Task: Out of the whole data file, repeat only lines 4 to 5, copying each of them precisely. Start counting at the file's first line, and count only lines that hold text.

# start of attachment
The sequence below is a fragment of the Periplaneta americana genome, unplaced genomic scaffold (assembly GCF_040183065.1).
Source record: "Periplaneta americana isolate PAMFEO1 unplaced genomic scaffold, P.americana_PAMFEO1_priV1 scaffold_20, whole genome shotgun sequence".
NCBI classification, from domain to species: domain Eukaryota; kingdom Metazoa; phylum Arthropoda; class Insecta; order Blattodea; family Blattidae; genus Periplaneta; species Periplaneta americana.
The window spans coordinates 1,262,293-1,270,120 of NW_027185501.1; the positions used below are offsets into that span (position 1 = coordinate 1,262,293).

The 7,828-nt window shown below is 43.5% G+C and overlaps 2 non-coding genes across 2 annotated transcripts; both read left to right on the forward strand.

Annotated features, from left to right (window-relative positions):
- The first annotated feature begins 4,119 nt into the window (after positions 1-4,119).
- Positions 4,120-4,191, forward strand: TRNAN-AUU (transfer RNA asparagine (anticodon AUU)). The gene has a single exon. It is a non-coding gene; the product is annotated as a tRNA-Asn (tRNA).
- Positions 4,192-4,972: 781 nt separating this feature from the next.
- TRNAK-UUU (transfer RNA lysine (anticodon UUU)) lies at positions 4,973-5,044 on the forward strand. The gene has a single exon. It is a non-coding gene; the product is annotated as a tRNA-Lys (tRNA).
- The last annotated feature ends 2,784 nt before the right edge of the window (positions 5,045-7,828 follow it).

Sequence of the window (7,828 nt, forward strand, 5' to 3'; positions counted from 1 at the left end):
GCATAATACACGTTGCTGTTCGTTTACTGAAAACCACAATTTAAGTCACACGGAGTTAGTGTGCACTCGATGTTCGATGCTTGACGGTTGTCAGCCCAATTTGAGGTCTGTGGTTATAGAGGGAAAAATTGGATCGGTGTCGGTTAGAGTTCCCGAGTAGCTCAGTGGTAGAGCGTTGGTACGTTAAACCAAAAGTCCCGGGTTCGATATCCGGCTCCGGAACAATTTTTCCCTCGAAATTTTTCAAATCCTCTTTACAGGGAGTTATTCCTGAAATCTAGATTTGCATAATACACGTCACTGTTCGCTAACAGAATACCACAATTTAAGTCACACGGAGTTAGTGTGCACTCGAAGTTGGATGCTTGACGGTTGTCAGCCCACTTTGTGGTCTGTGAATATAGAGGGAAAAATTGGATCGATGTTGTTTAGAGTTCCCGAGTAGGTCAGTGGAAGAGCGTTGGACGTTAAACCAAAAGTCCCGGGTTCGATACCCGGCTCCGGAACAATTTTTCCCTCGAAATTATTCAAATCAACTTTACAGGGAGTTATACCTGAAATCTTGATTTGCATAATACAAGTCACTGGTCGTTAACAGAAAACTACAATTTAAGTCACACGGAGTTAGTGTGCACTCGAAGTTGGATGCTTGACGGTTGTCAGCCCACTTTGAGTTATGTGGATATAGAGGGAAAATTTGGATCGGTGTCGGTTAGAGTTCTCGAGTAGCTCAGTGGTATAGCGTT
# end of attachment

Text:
The window spans coordinates 1,262,293-1,270,120 of NW_027185501.1; the positions used below are offsets into that span (position 1 = coordinate 1,262,293).

The 7,828-nt window shown below is 43.5% G+C and overlaps 2 non-coding genes across 2 annotated transcripts; both read left to right on the forward strand.